“Reciprocity” Could Hit Hard for the Unaware
March 22, 2017
Currently, U.S. visitors traveling to Europe on business or as tourists, in most cases, do not need a visa to travel to most countries in the European Union. However, this soon may change, and businesses that regularly send employees for short, permissible hops across the Atlantic for their jobs need to be ready.
What is the Visa Waiver Program?
The Visa Waiver Program (VWP) enables most citizens of participating countries to travel into other participating countries for tourism or business purposes for 90 days or less without the need to get a visa. For a country to be VWP eligible with the United States, it must meet very strict requirements, including a low non-immigrant visa refusal rate, as well as meet other security and compliance requirements.
How did we get into this situation?
Contrary to some news reports, this is not a response to the immigration policies of the new President’s administration. A diplomatic dispute concerning full reciprocity of the VWP has been simmering since 2014, when the European Commission announced that five countries (Australia, Brunei, Canada, Japan, and the United States) were failing to reciprocate visa-free travel to all EU citizens. Since then, the United States has not responded, and has not granted full reciprocity for EU citizens from Bulgaria, Croatia, Cyprus, Poland, and Romania. The other countries have responded and granted reciprocal visa-free travel to all member countries of the EU. The United States is the last hold-out.
The EU Parliament passed a non-binding resolution on March 2, 2017, to impose visa requirements temporarily for U.S. citizens “within two months.” EU officials have stated that they hope to resolve the dispute before a meeting scheduled between the United States and the EU on June 15, 2017.
How likely is it that the U.S. will comply with the EU’s demands?
The EU clearly is insisting that the United States treat all EU citizens equally, a requirement under the EU laws; however, it is unlikely that the United States will be in a position to grant VWP to all EU citizens from Bulgaria, Croatia, Cyprus, Poland, and Romania. Under INA 217(c) (8 U.S.C. § 1187), a new country entering into the VWP with the U.S. must have had a visitor visa refusal rate of less than 2 percent during the previous two fiscal years, and neither of those years had more than 2.5 percent refused, or not more than 3 percent refused in the previous full fiscal year. Most of the countries in question have refusal rates higher than allowed to be new VWP participants under U.S. law. (Bulgaria had a visitor visa refusal rate of 16.86 percent; Croatia 6.78 percent; Cyprus 2.03 percent; Poland 5.37 percent; and Romania 11.43 percent.)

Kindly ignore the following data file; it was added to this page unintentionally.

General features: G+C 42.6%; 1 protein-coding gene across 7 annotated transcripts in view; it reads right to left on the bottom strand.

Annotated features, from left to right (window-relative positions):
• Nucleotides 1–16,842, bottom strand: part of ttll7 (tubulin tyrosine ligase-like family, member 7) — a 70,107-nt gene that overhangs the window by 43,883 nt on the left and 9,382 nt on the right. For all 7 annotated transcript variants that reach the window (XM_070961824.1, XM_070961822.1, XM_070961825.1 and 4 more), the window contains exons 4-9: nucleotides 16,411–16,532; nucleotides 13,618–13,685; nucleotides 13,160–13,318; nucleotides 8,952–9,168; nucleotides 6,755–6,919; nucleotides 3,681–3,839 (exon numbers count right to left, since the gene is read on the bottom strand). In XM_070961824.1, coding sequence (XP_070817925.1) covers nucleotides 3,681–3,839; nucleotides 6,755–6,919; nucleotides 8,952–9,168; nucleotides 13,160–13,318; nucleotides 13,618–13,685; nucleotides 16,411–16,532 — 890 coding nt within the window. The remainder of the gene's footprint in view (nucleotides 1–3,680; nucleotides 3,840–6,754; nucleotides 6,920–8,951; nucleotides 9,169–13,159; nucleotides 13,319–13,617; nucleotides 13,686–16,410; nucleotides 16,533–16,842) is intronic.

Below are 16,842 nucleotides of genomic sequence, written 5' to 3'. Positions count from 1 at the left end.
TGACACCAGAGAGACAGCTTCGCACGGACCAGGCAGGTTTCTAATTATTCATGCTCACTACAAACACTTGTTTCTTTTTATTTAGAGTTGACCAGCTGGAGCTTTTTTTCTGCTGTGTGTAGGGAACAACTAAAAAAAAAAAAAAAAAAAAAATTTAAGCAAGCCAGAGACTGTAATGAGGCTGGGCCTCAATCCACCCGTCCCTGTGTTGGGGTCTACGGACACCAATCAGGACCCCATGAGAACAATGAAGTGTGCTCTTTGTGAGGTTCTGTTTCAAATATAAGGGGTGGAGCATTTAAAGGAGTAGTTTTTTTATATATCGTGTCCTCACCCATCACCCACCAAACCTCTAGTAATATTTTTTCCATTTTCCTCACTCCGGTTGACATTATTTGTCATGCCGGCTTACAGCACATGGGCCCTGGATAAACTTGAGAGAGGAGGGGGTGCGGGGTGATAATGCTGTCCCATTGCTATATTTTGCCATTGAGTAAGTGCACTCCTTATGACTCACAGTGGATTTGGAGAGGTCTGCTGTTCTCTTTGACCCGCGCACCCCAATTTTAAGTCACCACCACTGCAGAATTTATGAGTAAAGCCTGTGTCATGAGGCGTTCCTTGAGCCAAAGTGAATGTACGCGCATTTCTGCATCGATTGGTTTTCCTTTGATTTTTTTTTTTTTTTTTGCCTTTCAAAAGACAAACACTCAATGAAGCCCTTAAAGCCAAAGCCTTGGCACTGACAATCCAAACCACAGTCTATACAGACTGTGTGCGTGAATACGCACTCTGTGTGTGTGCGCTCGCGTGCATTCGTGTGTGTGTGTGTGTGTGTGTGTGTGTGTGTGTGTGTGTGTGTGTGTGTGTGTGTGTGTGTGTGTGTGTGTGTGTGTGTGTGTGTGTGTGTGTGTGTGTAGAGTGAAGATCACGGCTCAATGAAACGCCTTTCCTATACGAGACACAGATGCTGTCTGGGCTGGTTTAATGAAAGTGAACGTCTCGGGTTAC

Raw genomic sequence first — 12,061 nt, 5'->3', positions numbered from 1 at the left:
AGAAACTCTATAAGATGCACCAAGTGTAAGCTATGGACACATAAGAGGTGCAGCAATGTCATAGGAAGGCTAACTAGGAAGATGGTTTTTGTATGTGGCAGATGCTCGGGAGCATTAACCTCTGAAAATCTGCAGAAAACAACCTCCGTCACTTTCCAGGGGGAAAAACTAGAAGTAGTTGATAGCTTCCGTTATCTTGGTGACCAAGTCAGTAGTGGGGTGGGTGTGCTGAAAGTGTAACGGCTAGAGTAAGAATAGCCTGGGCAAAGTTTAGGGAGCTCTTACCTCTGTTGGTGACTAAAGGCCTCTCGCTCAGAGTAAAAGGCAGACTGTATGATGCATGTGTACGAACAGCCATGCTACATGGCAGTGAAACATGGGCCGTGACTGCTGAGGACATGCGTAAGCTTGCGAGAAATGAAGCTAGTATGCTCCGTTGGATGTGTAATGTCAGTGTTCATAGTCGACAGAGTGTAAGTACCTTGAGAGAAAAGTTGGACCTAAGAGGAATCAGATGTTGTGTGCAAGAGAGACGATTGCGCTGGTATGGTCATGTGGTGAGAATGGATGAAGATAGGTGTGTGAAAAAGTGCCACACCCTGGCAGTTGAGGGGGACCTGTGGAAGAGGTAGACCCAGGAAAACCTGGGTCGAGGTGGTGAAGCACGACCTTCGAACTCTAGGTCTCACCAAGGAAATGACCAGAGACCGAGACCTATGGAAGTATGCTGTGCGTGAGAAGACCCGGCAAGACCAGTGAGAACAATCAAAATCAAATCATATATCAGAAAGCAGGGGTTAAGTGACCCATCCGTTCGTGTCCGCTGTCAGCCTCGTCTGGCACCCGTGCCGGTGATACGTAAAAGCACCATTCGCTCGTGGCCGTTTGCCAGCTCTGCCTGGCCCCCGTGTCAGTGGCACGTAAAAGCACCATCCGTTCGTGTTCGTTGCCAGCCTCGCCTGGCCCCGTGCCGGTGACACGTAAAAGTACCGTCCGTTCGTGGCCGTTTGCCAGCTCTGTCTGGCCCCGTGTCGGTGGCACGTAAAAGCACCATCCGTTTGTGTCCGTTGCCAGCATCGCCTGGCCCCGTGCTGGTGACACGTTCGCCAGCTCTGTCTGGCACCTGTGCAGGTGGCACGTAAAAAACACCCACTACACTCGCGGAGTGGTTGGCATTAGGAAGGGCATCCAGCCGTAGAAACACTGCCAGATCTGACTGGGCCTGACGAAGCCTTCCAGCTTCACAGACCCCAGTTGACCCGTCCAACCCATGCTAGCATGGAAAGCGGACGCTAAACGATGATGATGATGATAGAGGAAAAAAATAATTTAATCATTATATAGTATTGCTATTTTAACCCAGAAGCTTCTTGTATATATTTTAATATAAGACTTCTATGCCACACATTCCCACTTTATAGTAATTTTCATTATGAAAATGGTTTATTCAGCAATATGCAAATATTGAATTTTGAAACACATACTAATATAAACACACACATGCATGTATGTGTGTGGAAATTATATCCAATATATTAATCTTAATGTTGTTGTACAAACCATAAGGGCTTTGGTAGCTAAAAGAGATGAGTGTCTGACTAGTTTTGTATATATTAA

Other than an act of Congress changing the VWP entry requirements, it is unlikely that full admission of all EU countries into the U.S. VWP will happen.
What happens next?
Diplomacy is the next step. A huge number of Americans visit the EU every year, and the economic cost to the EU in imposing visa requirements on the millions of tourists and business travelers from the United States certainly will diminish the leverage of the EU to insist on full reciprocity. Further, one of President Trump’s campaign promises was for Poland to be admitted as a VWP country. However, in the event that the EU does impose visa requirements for American business and holiday travelers, the principles of “reciprocity” may result in the United States also imposing visa requirements from all EU member countries.
We all need to wait and see how the diplomatic process unfolds over the next several months. This may not be an issue—but it could be a huge issue. Let’s see what happens.
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